Generating some buzz through last year’s festival circuit, Wildfire comes to cinemas followed by sadness both on and off screen. Just as the sisters in the story live with loss in their lives, a dedication at the end alludes to the passing of star Danika McGuigan shortly after the film’s completion, aged just 33. There’s always an extra level of poignancy watching an actor’s final performance, but the debut of writer/director Cathy Brady offers a platform to show her brilliance.
Set in Northern Ireland, Wildfire tells the story of Kelly (McGuigan), who returns to her small town a year after going missing. She arrives on the doorstep of Lauren (Nora-Jane Noone), her overworked and overwrought sister. Born within a year of each other, the pair are overjoyed to be reunited, despite Kelly’s mental health issues raising question marks over her future. Haunted by the mysterious death of their mother years ago, Lauren does her best to support Kelly without scaring her away again. However, secrets from the past force both to confront their demons.
Filmed modestly, with the characters faces illuminated by streetlamps or bar signs, Brady puts intriguing clues in relatively mundane scenes. There’s whispering in the breakroom of Lauren’s Amazon-like workplace, while unthinking locals tell a jittery Kelly how much she looks like her “Mammy”. Through clever storytelling, it’s clear that the spectre of grief looms over the women every single day, as it does many other characters. Just as their mother’s death is an unspoken pain, so to The Troubles affect people and communities years on, with loaded sentences implying just how much was taken.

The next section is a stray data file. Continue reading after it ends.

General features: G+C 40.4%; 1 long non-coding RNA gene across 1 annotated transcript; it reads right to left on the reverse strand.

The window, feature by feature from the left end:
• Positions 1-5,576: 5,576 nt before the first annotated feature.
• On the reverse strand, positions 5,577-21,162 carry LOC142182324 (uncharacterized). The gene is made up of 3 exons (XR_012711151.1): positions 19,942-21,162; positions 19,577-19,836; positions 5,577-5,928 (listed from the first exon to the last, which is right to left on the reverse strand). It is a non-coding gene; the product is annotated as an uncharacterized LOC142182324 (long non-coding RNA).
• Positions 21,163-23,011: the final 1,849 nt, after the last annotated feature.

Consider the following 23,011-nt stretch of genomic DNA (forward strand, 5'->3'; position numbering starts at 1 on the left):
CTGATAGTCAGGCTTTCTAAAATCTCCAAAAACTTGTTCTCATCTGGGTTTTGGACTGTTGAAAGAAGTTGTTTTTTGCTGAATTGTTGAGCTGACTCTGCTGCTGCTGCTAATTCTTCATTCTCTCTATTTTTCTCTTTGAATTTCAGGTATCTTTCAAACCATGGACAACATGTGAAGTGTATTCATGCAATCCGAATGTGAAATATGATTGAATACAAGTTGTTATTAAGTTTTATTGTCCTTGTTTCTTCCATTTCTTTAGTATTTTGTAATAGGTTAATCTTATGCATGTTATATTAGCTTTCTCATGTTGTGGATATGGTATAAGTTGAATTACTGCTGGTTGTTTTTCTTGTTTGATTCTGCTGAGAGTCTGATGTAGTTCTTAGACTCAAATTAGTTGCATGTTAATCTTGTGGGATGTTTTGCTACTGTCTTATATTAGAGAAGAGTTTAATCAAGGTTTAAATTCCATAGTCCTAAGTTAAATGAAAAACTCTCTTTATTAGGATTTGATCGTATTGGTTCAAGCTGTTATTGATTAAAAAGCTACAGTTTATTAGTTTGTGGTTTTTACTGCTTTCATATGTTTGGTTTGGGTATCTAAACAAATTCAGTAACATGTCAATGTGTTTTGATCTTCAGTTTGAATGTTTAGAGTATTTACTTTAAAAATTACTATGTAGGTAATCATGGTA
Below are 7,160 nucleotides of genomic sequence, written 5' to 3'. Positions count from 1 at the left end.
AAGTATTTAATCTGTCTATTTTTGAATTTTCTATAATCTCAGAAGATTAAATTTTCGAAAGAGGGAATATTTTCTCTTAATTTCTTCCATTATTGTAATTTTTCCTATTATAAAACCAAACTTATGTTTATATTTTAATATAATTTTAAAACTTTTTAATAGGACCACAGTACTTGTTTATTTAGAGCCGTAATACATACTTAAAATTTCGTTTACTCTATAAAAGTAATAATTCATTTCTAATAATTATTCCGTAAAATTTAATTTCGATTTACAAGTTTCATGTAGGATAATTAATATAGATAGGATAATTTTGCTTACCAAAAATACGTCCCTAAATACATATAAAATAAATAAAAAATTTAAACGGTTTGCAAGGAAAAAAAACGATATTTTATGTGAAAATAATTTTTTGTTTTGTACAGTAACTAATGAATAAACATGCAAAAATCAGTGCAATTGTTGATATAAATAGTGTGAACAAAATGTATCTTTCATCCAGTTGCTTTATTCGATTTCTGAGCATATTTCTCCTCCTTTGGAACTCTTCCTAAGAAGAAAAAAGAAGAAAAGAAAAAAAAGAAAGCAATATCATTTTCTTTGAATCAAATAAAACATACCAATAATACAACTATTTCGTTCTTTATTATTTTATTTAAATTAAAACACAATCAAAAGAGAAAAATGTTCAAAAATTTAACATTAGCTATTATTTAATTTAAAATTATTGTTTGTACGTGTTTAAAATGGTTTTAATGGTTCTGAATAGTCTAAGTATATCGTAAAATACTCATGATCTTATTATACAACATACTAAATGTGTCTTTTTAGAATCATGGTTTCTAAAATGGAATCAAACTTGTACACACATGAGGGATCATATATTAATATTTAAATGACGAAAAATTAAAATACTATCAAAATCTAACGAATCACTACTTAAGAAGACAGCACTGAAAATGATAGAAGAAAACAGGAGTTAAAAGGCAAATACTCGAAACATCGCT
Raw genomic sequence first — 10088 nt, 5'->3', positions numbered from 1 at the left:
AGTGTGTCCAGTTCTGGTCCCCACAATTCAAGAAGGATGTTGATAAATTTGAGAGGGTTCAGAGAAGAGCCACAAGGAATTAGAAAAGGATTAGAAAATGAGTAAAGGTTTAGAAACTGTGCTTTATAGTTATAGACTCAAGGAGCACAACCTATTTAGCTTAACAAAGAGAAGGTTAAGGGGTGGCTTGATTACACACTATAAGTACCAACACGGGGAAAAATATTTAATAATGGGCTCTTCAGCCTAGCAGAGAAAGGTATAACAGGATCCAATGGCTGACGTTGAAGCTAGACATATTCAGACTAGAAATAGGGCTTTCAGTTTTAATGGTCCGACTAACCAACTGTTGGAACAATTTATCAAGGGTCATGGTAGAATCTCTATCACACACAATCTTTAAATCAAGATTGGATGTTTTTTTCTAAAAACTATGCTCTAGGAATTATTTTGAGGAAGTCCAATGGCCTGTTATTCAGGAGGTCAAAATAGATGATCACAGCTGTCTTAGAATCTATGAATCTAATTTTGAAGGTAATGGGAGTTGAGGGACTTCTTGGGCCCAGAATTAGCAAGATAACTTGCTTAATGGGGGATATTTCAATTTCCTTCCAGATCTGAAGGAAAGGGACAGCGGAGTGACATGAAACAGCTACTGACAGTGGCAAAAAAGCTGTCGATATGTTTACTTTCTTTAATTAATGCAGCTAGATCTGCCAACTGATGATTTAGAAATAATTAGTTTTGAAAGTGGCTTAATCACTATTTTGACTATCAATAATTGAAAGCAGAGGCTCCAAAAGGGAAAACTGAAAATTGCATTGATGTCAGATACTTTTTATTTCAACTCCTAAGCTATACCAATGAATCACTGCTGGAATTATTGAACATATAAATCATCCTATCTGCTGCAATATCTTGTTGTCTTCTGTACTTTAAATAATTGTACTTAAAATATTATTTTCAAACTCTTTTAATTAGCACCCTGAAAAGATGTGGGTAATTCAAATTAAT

Innuendo also surrounds Kelly, who the filmmakers are careful not to diagnose. There’s pleas for her to “talk to someone” from Lauren’s concerned husband (Martin McCann), and unkind barbs from locals, but the story is much more about the siblings’ unspoken understanding. Noone fills Lauren with concern for Kelly, but never frustration or anger. The scenes where the pair are allowed to be alone and revert to their childhood bond are glorious, and both actors feel comfortable around each other.
McGuigan has the more interesting role, trying to express or supress her trauma in different ways, such as digging up Lauren’s garden in the middle of the night with the idea of making a vegetable farm. Kelly is always shaky, but never reverts to scenery chewing, allowing you to peer deeper into what’s going on in her head.
Rolling to a stop rather than ending with a bang, Wildfire is an understated British drama that perfectly captures the power of things left unsaid.
Wildfire is in cinemas from 3rd September